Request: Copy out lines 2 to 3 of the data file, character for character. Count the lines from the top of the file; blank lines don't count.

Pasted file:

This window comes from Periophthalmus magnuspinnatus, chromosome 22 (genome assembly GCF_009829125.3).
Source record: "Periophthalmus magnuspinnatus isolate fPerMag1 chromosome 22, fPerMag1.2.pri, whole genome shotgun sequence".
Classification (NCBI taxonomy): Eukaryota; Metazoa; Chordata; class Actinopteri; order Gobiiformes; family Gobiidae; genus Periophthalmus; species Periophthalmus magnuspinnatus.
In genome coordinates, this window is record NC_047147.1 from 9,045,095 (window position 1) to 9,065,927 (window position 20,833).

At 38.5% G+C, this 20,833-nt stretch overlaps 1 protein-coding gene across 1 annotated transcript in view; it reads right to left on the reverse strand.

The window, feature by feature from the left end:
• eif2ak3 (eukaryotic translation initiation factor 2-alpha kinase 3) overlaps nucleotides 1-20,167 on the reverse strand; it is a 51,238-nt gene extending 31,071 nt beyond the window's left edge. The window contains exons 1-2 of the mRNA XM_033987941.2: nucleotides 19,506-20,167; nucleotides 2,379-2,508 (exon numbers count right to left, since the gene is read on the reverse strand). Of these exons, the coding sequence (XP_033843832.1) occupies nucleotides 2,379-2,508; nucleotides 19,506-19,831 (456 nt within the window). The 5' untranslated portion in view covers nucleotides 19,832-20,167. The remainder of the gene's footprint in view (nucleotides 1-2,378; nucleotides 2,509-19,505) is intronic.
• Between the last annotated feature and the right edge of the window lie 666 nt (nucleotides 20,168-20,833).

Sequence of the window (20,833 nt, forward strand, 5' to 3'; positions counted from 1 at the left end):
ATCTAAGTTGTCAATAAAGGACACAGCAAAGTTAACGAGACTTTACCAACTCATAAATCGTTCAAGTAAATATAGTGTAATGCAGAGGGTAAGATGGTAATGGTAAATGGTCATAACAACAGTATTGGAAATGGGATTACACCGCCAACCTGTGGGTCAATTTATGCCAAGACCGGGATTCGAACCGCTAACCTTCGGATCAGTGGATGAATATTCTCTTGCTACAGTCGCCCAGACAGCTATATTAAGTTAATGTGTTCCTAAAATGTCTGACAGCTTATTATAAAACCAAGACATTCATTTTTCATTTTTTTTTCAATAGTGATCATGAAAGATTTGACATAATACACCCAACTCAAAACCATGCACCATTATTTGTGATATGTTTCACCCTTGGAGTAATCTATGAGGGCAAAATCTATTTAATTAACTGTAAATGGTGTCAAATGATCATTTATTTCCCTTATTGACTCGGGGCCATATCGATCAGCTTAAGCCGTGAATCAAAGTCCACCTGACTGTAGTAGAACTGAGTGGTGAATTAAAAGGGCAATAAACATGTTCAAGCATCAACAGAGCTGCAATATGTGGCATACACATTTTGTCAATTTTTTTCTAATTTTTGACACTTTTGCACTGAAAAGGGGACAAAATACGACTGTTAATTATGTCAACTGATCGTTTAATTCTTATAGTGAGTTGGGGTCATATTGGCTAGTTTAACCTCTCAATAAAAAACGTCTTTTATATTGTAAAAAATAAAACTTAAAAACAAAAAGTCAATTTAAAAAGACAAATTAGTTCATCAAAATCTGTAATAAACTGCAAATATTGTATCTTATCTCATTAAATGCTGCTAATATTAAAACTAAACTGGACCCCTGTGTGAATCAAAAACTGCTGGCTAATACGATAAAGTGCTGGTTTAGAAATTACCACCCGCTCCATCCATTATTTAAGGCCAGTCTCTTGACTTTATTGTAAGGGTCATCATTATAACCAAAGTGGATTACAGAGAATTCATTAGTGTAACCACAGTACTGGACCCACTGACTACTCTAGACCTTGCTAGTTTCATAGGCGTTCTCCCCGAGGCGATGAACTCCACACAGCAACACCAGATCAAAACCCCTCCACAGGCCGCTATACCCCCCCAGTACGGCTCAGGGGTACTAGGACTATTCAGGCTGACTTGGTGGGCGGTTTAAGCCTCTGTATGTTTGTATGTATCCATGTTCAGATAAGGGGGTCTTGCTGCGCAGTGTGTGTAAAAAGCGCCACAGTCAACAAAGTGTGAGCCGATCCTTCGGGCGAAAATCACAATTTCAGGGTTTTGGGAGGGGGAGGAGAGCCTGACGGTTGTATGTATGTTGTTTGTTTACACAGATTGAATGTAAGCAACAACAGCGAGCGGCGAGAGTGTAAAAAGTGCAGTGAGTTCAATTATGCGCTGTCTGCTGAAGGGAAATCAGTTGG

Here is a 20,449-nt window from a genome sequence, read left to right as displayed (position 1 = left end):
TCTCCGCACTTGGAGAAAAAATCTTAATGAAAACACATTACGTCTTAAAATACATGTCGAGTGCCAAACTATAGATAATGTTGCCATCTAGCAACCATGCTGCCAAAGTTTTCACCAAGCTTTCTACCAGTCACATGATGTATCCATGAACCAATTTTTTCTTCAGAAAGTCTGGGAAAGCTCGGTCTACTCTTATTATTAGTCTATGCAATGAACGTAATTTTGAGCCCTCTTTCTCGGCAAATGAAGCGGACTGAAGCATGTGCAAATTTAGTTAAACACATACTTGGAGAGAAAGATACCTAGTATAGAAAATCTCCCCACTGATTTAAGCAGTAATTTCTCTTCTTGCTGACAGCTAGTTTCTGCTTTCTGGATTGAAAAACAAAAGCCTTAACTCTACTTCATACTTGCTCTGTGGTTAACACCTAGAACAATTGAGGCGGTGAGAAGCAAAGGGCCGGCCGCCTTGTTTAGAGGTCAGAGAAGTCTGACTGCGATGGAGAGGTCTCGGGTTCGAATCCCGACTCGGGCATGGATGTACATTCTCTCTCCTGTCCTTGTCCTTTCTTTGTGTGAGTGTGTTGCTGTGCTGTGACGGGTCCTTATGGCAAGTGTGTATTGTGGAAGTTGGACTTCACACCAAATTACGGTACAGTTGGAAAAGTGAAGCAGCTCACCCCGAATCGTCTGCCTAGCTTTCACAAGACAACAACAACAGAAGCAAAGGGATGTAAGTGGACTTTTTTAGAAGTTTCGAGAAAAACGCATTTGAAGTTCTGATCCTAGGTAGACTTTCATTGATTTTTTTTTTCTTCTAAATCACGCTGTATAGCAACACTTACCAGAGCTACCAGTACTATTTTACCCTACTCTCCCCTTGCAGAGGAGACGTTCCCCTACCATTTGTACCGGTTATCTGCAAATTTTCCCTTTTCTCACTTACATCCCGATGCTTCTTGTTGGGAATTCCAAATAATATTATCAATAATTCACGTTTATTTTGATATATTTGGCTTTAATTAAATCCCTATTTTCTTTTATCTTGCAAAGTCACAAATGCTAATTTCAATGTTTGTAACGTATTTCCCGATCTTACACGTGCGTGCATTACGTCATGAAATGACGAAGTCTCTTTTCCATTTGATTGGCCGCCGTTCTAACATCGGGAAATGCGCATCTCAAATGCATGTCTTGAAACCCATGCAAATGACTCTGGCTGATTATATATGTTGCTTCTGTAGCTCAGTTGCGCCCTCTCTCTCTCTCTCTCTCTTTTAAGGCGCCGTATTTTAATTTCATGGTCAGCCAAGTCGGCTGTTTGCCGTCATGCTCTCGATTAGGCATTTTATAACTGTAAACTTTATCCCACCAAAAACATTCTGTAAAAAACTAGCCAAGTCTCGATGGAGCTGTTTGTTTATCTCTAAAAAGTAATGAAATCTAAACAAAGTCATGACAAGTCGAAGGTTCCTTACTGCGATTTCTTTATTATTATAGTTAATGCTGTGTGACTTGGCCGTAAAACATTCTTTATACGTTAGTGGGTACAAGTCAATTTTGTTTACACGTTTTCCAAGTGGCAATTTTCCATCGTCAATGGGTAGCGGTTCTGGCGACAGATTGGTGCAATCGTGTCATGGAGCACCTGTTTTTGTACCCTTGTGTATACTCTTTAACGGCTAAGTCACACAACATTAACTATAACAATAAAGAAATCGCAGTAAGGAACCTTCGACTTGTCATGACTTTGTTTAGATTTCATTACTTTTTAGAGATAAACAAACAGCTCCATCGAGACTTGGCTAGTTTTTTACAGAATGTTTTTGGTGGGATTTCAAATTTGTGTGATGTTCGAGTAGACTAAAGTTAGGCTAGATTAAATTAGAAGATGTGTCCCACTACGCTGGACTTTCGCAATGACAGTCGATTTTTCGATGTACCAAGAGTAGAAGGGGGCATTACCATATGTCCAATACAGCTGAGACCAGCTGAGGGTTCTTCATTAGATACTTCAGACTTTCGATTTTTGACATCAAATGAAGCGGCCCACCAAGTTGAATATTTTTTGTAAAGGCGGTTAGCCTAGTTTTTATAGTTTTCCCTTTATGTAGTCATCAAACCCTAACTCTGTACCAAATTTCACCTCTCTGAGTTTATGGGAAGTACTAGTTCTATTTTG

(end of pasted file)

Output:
Source record: "Periophthalmus magnuspinnatus isolate fPerMag1 chromosome 22, fPerMag1.2.pri, whole genome shotgun sequence".
Classification (NCBI taxonomy): Eukaryota; Metazoa; Chordata; class Actinopteri; order Gobiiformes; family Gobiidae; genus Periophthalmus; species Periophthalmus magnuspinnatus.